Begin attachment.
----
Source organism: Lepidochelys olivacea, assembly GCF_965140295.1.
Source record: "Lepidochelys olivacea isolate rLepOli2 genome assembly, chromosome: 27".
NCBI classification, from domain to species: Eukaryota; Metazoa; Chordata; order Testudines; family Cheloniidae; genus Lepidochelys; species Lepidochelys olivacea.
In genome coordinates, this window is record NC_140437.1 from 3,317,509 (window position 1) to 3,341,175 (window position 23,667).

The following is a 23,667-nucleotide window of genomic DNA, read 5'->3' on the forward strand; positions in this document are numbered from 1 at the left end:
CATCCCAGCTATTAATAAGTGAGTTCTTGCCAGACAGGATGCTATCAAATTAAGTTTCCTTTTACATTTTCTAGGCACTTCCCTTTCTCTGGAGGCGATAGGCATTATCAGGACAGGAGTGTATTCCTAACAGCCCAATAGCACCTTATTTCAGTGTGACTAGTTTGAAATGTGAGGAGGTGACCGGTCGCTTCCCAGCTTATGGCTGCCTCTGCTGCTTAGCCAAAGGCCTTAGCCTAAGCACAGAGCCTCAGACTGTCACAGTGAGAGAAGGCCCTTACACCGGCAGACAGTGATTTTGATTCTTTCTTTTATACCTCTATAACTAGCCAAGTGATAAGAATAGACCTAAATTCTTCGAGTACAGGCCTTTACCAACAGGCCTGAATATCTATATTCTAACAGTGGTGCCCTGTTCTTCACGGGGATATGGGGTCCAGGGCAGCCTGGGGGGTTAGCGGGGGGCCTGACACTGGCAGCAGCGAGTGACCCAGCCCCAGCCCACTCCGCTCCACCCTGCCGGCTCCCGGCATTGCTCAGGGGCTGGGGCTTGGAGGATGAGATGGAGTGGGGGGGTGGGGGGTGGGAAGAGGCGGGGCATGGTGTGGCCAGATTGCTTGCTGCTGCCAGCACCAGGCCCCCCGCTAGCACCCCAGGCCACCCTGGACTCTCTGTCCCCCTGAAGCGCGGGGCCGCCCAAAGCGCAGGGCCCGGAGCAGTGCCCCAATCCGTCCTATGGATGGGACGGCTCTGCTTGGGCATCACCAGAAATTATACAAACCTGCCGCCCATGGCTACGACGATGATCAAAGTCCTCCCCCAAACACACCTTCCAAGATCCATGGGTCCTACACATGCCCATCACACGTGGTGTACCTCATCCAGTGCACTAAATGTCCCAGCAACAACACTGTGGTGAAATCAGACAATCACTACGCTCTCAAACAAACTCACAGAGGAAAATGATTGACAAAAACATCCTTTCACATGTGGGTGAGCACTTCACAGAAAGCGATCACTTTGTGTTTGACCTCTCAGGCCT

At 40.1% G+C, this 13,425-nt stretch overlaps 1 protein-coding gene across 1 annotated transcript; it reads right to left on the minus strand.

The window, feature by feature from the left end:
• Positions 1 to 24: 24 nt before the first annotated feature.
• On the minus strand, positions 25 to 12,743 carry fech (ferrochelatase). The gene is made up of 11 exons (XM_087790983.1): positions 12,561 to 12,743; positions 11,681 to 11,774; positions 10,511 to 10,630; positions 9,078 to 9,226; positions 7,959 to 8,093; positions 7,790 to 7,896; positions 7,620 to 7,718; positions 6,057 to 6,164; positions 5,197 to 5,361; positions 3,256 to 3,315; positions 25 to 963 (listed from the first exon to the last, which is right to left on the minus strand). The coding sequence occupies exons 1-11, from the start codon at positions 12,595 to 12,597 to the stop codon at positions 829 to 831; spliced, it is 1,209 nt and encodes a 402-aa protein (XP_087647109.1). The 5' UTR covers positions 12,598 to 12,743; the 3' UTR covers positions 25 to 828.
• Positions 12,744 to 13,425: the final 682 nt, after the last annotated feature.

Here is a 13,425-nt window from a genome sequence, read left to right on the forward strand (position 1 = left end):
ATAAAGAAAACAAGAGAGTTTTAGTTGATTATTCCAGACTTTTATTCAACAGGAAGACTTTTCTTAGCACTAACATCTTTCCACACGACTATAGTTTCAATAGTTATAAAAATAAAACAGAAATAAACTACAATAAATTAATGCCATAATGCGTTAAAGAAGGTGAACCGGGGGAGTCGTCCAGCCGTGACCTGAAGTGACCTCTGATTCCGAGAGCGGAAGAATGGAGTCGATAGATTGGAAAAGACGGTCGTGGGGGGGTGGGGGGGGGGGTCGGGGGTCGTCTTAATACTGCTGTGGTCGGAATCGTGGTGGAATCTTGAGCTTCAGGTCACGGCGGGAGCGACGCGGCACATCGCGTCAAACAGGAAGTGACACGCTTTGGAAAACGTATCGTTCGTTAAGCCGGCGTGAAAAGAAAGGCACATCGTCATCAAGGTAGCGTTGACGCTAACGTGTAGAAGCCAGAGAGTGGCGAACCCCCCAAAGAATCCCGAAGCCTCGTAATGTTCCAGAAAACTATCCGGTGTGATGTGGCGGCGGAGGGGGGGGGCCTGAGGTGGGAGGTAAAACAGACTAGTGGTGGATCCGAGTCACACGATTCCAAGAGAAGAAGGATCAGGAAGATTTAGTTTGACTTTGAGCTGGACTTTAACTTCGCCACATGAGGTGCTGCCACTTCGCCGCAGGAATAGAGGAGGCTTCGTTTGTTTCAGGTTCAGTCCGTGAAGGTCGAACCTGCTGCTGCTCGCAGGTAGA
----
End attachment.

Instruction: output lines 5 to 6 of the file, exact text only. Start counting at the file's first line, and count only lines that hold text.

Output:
The following is a 23,667-nucleotide window of genomic DNA, read 5'->3' on the forward strand; positions in this document are numbered from 1 at the left end:
CATCCCAGCTATTAATAAGTGAGTTCTTGCCAGACAGGATGCTATCAAATTAAGTTTCCTTTTACATTTTCTAGGCACTTCCCTTTCTCTGGAGGCGATAGGCATTATCAGGACAGGAGTGTATTCCTAACAGCCCAATAGCACCTTATTTCAGTGTGACTAGTTTGAAATGTGAGGAGGTGACCGGTCGCTTCCCAGCTTATGGCTGCCTCTGCTGCTTAGCCAAAGGCCTTAGCCTAAGCACAGAGCCTCAGACTGTCACAGTGAGAGAAGGCCCTTACACCGGCAGACAGTGATTTTGATTCTTTCTTTTATACCTCTATAACTAGCCAAGTGATAAGAATAGACCTAAATTCTTCGAGTACAGGCCTTTACCAACAGGCCTGAATATCTATATTCTAACAGTGGTGCCCTGTTCTTCACGGGGATATGGGGTCCAGGGCAGCCTGGGGGGTTAGCGGGGGGCCTGACACTGGCAGCAGCGAGTGACCCAGCCCCAGCCCACTCCGCTCCACCCTGCCGGCTCCCGGCATTGCTCAGGGGCTGGGGCTTGGAGGATGAGATGGAGTGGGGGGGTGGGGGGTGGGAAGAGGCGGGGCATGGTGTGGCCAGATTGCTTGCTGCTGCCAGCACCAGGCCCCCCGCTAGCACCCCAGGCCACCCTGGACTCTCTGTCCCCCTGAAGCGCGGGGCCGCCCAAAGCGCAGGGCCCGGAGCAGTGCCCCAATCCGTCCTATGGATGGGACGGCTCTGCTTGGGCATCACCAGAAATTATACAAACCTGCCGCCCATGGCTACGACGATGATCAAAGTCCTCCCCCAAACACACCTTCCAAGATCCATGGGTCCTACACATGCCCATCACACGTGGTGTACCTCATCCAGTGCACTAAATGTCCCAGCAACAACACTGTGGTGAAATCAGACAATCACTACGCTCTCAAACAAACTCACAGAGGAAAATGATTGACAAAAACATCCTTTCACATGTGGGTGAGCACTTCACAGAAAGCGATCACTTTGTGTTTGACCTCTCAGGCCT